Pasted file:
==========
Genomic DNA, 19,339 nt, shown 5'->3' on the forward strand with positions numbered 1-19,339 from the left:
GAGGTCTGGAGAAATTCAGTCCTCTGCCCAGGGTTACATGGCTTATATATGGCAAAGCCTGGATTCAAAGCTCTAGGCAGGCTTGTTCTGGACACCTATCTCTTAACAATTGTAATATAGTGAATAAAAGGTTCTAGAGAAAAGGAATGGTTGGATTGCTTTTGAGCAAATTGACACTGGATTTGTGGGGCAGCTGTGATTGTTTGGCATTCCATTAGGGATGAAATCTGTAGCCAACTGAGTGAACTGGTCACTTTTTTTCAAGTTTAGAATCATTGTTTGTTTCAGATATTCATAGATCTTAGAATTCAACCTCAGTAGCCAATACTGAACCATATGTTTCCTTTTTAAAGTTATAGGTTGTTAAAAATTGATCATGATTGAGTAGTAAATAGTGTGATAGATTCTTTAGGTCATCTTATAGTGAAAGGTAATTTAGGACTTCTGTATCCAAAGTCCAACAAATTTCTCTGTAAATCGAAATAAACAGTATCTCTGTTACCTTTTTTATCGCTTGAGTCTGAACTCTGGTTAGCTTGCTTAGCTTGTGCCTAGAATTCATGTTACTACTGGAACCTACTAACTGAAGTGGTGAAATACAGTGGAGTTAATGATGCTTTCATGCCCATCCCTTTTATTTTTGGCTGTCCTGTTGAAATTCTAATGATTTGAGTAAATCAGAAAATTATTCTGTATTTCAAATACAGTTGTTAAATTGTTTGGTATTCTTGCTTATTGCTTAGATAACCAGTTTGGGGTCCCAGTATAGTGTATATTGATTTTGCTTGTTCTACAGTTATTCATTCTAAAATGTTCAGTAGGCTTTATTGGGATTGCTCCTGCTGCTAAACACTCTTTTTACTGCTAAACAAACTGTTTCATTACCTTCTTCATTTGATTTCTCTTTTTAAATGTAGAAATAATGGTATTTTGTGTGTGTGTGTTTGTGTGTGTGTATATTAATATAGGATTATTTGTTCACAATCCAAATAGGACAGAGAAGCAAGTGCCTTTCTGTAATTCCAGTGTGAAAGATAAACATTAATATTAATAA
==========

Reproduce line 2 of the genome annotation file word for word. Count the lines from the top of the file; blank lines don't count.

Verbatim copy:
GAGGTCTGGAGAAATTCAGTCCTCTGCCCAGGGTTACATGGCTTATATATGGCAAAGCCTGGATTCAAAGCTCTAGGCAGGCTTGTTCTGGACACCTATCTCTTAACAATTGTAATATAGTGAATAAAAGGTTCTAGAGAAAAGGAATGGTTGGATTGCTTTTGAGCAAATTGACACTGGATTTGTGGGGCAGCTGTGATTGTTTGGCATTCCATTAGGGATGAAATCTGTAGCCAACTGAGTGAACTGGTCACTTTTTTTCAAGTTTAGAATCATTGTTTGTTTCAGATATTCATAGATCTTAGAATTCAACCTCAGTAGCCAATACTGAACCATATGTTTCCTTTTTAAAGTTATAGGTTGTTAAAAATTGATCATGATTGAGTAGTAAATAGTGTGATAGATTCTTTAGGTCATCTTATAGTGAAAGGTAATTTAGGACTTCTGTATCCAAAGTCCAACAAATTTCTCTGTAAATCGAAATAAACAGTATCTCTGTTACCTTTTTTATCGCTTGAGTCTGAACTCTGGTTAGCTTGCTTAGCTTGTGCCTAGAATTCATGTTACTACTGGAACCTACTAACTGAAGTGGTGAAATACAGTGGAGTTAATGATGCTTTCATGCCCATCCCTTTTATTTTTGGCTGTCCTGTTGAAATTCTAATGATTTGAGTAAATCAGAAAATTATTCTGTATTTCAAATACAGTTGTTAAATTGTTTGGTATTCTTGCTTATTGCTTAGATAACCAGTTTGGGGTCCCAGTATAGTGTATATTGATTTTGCTTGTTCTACAGTTATTCATTCTAAAATGTTCAGTAGGCTTTATTGGGATTGCTCCTGCTGCTAAACACTCTTTTTACTGCTAAACAAACTGTTTCATTACCTTCTTCATTTGATTTCTCTTTTTAAATGTAGAAATAATGGTATTTTGTGTGTGTGTGTTTGTGTGTGTGTATATTAATATAGGATTATTTGTTCACAATCCAAATAGGACAGAGAAGCAAGTGCCTTTCTGTAATTCCAGTGTGAAAGATAAACATTAATATTAATAA